Venice has 'captured' the heart, mind and imagination of so many writers, poets, artists and historians. Venice is one of my favourite subjects in art, literature and history, and I am always eager to learn more and look more at this unique and special place. This Venice blog is my way of collecting the wealth of images, poems, prose and impressions of Venice.

Sunday 2 September 2012

What I'm reading: A treasure at the library

In my quest to learn more about Venice-based 19th century photographer, Carlo Naya, I went in search of some of his historic books at my local library.  I was overwhelmed and delighted to find a copy of ‘Venezia’ containing 38 photos, mounted on sheets, of Venetian views printed during the 1880s. 

The photographs are obviously made for the tourist market.  Most of the sheets are embossed with the attribution, Naya fotografo Venezia and captions describing the image are printed on the back of the sheets in English, French and German. 
The librarian kindly let me photograph the images...I only had my Iphone with me, and I didn't want to use the flash on works on paper, but the resulting photographs are legible.  I have spent an absorbing Sunday afternoon studying the images.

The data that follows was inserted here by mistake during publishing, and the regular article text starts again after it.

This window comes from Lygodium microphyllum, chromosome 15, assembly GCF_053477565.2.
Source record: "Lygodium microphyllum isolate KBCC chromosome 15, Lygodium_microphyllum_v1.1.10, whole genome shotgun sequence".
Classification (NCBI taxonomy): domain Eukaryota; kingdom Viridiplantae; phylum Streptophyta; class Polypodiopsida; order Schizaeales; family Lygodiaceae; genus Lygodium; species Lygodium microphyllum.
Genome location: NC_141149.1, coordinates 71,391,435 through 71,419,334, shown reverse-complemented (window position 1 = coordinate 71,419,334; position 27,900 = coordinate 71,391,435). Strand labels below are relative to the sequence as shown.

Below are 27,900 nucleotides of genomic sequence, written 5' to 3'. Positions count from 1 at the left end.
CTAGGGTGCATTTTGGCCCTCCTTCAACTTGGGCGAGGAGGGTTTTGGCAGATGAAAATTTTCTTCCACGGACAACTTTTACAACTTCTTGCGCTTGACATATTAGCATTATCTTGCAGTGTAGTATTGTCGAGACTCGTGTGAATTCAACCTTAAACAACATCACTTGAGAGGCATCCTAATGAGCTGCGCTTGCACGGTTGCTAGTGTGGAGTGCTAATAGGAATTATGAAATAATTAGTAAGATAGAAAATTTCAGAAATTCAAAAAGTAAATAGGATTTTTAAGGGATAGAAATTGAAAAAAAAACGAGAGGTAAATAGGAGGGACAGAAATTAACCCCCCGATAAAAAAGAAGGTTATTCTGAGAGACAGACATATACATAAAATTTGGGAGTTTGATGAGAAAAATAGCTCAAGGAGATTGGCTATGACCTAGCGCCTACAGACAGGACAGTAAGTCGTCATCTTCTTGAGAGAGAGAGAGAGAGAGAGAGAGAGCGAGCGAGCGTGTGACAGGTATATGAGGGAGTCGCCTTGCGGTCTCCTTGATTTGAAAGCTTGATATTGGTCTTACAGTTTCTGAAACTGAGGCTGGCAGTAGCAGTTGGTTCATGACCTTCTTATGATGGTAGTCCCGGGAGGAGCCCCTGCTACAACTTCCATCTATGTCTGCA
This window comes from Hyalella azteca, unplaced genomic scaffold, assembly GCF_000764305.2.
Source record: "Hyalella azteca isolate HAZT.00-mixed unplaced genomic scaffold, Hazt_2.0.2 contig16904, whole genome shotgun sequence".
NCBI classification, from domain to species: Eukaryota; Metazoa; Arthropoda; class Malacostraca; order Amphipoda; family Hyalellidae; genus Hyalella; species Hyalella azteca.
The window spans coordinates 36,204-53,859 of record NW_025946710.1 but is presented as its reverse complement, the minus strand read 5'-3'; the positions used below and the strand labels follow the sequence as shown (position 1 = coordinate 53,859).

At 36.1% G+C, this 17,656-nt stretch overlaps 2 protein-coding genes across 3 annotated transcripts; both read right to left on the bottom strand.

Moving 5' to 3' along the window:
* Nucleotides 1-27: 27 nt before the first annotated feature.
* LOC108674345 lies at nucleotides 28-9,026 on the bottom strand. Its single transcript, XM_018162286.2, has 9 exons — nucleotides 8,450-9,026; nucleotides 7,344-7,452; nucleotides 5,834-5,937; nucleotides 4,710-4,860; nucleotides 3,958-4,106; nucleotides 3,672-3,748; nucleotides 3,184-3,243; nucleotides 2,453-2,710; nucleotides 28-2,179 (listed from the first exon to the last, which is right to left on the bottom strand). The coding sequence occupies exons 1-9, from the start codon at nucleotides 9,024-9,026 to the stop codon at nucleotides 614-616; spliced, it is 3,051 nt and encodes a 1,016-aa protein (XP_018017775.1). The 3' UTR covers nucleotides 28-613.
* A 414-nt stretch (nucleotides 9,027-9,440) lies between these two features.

Here is a view of the Rialto bridge, together with two more detailed close ups of the photograph.  On the reverse of the photograph, there is a handwritten inscription.

Carlo Naya was born near Turin in 1816, and studied law at the University of Pisa.  He worked as a professional daguerreotypist, operating in Prague in 1845 and then opening a studio in Constantinople in 1846.  In 1857, he returned to Italy, moving to Venice to work with established publisher Carlo Ponti, who distributed his prints.  The two men quarreled, and Naya opened his own studio.  In 1886, he purchased a larger premises in Piazza San Marco.  When he died in 1882, his wife continued to run the business, which eventually closed in 1918, when publisher Osvaldo Böhm bought most of Naya's archive.


  1. These are such wonderful images. It's amazing how still the water was before the motor boats came along to keep it churned up!

  2. Annie, you're right! I hadn't consicously noticed the stillness of the water. Thank you for making me look again at these images!
    Regards, Karen

  3. I don't want to be picky (honestly!) but the flat water's down to the long exposures. Ditto the lack of people. Lovely stuff, though. A good Naya book is long overdue.

  4. Oh I see, it's about the long exposure. And yep, I agree, a good Naya book would be very welcome.